The Dress

From Patagonia: Notes from the Field
By Jean Weiss

The dress is black, cocktail length and not without flair. Its lace bodice scoops lower in the back than in the front, revealing every bit of neck and shoulder one has to offer up. With the slightest movement, the skirt’s three chiffon tiers dally around each other like school girls huddled in between chasing boys at recess. When I wear this dress, my hair pulled tightly back with a ribbon, I feel like a Spanish dancer.

Two miles of snow on a windswept road lie between me, my car and the wearing of this dress at tonight’s Jackson Hole News Christmas party. Today, as I figure how I’m going to get out, it seems cruel and unfair that the road has closed early my first season down here. It makes living alone in this small cabin just a little bit harder.

There are options to my party dress dilemma, I know. I could ski out and borrow something else from a friend. I could carry out a pair of black slacks less likely to wrinkle. But for some reason, these are inadequate. The abyss in my gut, not the desire to wear this dark dress, is compelling me. Was my move to this lonely cabin rash? Was it smart to extract myself from a secure life with a handsome doctor? Had my joie de vivre survived the three-year ordeal? There it is, honestly and simply before me. I do not want to feel isolated in this cabin, in love, in wildness. I have to wear this dress tonight, wrinkle free and fully accessorized. With new resolve, I call the neighbors.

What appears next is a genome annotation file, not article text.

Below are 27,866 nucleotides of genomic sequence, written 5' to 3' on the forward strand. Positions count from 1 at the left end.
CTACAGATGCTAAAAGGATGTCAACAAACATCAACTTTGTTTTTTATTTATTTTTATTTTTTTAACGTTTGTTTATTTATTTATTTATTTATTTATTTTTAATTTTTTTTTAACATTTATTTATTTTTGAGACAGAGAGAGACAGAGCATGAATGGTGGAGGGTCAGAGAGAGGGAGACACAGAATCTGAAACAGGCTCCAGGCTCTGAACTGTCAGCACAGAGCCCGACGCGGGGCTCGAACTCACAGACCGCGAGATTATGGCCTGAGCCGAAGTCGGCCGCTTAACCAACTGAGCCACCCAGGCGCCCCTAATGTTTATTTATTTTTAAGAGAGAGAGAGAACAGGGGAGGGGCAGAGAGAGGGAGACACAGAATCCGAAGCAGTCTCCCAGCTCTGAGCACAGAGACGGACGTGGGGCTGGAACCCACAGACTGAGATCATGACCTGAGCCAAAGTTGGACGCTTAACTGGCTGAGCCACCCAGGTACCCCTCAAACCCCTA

Yes, the caretakers of the ranch down the road respond, they are heading out in their snowcat this morning. It is too early to send the dress and have it rumpled all day in my car, but I box up my high heels and coat and pile it into their Thiokol. The wildlife photographer who lives to the North snowmobiles out mid-day. Not a good ride for my dress either, but he carries a small box of jewelry and a hair clasp.

Everything else out, there remains the dress. As the sun sinks behind the Tetons, shining light beams into the cabin through sections of broken shade, I pull on long underwear, layers of pile and a hefty down jacket. I stretch skins over the base of my telemark skis, lace into leather boots and find my gloves and poles.

It’s cold tonight, maybe zero degrees Fahrenheit. On my back is a pack containing a few toiletries, a change of clothes should I get stranded in town and two pairs of stockings. Hooked to the top of my backpack on a hanger is the dress flowing freely in the wind. Enveloped in night halfway between my cabin and the road, I hear a gentle tapping as waves of chiffon lap against me. Only the stars are loud—shimmering, applauding and laughing around me, studding the sky like sequins, guiding me on.

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